Victoria and Albert lluseura.
been illustrated. The diagram, Fig. 180, mal be of some little service in tracing this evolution of the turned leg on seventeenth-century tables. A writer of an illustrated book, such as this, who has many photographs before him, a far greater number than it is possible to reproduce in a work of this size, has still the advantage over his readers of being able to trace developments from example to example, which, although evident to him on comparison, cannot be stated other than empirically without the use of lavish illustration to prove his statements, which is here impossible. These twelve examples are not actual copies from existing tables ; the idea has been rather to include several variations in the one type, in order to explain, pictorially, the evolution of form. Thus A must be taken as an example which includes all the bulbous-leg forms of the late sixteenth and early seventeenth centuries, where the squares above and below are pared down, almost disproportionately, in order to emphasise the bulb itself. The type which is contained in the one square of wood, without any diminishing of the squares, is shown in B. The development towards the inverted vase-baluster is shown in C, and in D the cup-turning of the later walnut period is suggested. The true Orange balusterleg, with inverted cup, is shown in E, and F is another variation of the same form, found on tables, chairs and the turned-leg stands of marqueterie or veneered chests or cabinets shortly before 1700. G marks a return to the early column-leg, other varieties of which are given in H and I. The vase-baluster, J, can be traced back to the forms of C and D. The reversal of the leg is not such an advance as one would expect, as, in the making of these tables, the legs are received from the turner, to be framed together by the cabinet-maker. At this stage, to view the leg upside down is a procedure which would occur, obviously, and it would be found, in some instances,— as for example in I), -that this reversal might be an advantage rather than a defect. The legs once framed together, as a table, this turning upside down would cease to be a possibility*.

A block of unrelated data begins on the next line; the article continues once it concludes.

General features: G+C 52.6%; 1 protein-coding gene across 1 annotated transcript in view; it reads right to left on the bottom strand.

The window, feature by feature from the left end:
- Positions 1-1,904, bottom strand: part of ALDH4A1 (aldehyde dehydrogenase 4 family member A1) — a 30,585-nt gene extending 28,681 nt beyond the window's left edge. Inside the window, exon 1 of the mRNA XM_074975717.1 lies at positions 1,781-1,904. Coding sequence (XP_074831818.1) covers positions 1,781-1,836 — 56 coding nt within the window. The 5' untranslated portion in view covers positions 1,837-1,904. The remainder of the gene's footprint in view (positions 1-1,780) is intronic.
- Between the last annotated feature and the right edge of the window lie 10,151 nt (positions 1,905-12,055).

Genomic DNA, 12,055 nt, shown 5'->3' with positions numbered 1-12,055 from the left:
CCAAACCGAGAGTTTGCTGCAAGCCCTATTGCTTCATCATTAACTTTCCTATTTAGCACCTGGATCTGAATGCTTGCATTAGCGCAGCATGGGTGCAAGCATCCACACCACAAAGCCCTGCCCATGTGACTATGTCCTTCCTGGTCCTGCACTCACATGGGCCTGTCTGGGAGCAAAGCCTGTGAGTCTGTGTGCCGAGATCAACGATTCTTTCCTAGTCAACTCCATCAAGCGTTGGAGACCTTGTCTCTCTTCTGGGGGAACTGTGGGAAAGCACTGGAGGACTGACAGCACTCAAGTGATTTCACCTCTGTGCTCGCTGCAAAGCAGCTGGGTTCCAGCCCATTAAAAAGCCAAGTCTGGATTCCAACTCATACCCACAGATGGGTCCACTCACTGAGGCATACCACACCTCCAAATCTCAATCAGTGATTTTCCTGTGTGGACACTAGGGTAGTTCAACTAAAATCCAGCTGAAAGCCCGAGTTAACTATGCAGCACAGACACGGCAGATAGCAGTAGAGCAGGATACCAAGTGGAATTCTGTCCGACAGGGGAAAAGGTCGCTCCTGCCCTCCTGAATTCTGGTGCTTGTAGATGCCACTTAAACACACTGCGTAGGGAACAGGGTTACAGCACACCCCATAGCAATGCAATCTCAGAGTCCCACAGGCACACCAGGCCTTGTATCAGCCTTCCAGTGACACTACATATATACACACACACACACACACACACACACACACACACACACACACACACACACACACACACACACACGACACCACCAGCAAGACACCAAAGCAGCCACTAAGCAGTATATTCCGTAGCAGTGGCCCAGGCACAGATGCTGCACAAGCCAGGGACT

To close this series, Iv may* be taken as representative of the Restoration twist and L of the Commonwealth bobbin-turning. The dates of the inceptions of the various forms have already* been stated, at an earlier stage in this chapter, and recapitulation is unnecessary7 here. This subject of turning, especially* that of lathe twisting, however, is so fascinating, as illustrating not only* the evolution of fashion but also the progression of the art of the wood-turner, that the two remaining pages, Figs. 181 and 182, may be of service, in showing what was achieved by* the aid of the lathe and gouge during the latter half of the seventeenth and the first years of the eighteenth centuries. The illustrations are, for the most part, self-explanatory, and it is hardly7 necessary to point out that the various patterns do not differ, other than in bulk of timber, whether used for the legs of tables or chairs, the balusters of stairs or the stands of cabinets.
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